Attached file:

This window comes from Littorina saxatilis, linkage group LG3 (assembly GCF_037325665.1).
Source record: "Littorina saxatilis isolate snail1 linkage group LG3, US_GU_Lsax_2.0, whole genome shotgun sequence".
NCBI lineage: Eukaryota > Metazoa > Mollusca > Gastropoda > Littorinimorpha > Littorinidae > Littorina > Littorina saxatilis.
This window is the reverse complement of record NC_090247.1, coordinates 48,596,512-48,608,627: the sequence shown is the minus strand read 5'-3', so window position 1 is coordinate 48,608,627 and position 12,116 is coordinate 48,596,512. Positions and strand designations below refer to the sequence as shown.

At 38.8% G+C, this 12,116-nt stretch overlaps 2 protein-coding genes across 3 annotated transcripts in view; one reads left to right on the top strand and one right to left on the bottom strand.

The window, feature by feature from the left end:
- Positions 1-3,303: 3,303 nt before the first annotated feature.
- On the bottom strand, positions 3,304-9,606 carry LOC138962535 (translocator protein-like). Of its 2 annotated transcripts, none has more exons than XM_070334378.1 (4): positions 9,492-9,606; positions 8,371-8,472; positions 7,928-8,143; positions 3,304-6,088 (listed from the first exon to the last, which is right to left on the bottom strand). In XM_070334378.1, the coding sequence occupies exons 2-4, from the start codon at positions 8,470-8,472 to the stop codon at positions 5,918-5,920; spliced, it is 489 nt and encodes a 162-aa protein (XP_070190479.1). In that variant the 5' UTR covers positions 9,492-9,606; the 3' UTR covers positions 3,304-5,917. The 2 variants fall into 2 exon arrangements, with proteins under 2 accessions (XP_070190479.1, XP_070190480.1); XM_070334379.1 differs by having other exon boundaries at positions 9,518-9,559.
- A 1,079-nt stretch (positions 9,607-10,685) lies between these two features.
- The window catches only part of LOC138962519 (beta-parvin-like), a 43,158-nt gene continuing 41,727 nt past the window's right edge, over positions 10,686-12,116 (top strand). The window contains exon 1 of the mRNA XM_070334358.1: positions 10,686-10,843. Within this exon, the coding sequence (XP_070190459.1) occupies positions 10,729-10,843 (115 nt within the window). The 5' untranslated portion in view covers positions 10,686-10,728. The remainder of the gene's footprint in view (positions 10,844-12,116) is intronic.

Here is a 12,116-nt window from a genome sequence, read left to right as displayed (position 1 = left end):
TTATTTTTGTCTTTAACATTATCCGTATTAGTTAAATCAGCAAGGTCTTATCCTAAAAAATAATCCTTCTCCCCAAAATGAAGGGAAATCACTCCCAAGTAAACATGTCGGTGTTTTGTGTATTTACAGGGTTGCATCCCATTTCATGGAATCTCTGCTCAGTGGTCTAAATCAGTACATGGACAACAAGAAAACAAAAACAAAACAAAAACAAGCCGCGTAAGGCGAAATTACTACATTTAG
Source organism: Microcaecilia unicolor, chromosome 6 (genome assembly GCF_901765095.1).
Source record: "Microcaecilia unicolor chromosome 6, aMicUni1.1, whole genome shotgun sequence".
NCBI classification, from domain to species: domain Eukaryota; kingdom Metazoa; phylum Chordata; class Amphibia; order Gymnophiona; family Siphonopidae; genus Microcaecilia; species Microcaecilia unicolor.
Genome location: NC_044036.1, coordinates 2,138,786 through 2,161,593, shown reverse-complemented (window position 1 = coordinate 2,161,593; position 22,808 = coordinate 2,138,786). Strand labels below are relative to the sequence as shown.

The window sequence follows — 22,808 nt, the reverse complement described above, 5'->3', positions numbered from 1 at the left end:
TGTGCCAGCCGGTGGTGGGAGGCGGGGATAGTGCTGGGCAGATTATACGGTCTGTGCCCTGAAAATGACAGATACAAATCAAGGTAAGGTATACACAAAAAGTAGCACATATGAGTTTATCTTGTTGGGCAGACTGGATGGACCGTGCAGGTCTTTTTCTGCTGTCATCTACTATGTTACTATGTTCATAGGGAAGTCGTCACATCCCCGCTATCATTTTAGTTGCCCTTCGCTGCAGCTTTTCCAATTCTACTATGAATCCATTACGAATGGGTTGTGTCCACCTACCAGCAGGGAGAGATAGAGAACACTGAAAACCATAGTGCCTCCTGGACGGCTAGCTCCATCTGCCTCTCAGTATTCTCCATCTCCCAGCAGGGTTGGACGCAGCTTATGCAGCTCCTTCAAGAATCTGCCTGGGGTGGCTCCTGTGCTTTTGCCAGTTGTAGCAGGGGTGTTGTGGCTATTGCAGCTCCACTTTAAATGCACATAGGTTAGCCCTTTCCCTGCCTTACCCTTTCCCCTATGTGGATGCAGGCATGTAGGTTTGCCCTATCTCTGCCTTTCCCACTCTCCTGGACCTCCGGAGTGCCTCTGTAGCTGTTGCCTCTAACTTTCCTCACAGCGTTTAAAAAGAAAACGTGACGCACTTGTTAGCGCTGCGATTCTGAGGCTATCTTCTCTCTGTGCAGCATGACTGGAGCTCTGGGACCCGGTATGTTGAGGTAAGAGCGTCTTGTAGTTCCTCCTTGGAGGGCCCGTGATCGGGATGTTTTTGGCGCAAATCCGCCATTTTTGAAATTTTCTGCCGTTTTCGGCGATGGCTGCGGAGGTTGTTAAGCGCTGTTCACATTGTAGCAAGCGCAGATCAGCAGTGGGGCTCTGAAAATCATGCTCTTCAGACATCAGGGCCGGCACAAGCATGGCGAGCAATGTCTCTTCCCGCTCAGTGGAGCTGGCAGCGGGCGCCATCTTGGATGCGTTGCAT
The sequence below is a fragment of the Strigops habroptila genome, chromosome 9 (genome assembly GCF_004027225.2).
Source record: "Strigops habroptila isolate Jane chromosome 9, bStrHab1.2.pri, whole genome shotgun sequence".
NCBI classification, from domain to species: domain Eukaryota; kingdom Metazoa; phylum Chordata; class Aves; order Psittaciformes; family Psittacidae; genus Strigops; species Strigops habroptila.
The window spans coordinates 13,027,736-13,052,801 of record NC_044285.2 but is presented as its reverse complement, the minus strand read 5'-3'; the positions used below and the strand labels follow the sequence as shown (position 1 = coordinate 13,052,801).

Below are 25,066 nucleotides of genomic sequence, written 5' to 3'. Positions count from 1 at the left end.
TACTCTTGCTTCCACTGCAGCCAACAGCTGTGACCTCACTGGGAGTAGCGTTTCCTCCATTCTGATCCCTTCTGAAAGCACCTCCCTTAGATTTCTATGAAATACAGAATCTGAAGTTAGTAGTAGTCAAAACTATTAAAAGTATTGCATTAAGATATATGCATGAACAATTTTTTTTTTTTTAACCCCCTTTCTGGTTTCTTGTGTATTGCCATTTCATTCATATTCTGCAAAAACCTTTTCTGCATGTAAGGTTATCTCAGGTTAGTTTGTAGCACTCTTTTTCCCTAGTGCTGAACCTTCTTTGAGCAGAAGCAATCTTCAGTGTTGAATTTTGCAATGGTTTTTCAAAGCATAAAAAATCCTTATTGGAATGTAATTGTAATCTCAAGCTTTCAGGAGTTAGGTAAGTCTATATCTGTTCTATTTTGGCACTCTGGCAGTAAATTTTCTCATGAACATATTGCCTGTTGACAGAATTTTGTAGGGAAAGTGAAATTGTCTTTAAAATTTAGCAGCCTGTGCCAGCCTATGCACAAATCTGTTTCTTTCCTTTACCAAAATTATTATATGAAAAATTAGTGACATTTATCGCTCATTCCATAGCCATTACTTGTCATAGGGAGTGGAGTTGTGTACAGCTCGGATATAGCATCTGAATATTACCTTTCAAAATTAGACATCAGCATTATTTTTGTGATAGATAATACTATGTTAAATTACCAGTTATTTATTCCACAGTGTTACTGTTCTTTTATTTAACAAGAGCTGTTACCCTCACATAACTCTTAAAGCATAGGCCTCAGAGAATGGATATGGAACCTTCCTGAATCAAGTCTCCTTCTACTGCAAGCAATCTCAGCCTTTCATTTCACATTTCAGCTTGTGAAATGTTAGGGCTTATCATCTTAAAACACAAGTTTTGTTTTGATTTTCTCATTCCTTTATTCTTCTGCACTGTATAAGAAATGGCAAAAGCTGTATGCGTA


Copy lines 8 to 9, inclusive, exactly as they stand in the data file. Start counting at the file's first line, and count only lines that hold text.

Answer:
- On the bottom strand, positions 3,304-9,606 carry LOC138962535 (translocator protein-like). Of its 2 annotated transcripts, none has more exons than XM_070334378.1 (4): positions 9,492-9,606; positions 8,371-8,472; positions 7,928-8,143; positions 3,304-6,088 (listed from the first exon to the last, which is right to left on the bottom strand). In XM_070334378.1, the coding sequence occupies exons 2-4, from the start codon at positions 8,470-8,472 to the stop codon at positions 5,918-5,920; spliced, it is 489 nt and encodes a 162-aa protein (XP_070190479.1). In that variant the 5' UTR covers positions 9,492-9,606; the 3' UTR covers positions 3,304-5,917. The 2 variants fall into 2 exon arrangements, with proteins under 2 accessions (XP_070190479.1, XP_070190480.1); XM_070334379.1 differs by having other exon boundaries at positions 9,518-9,559.
- A 1,079-nt stretch (positions 9,607-10,685) lies between these two features.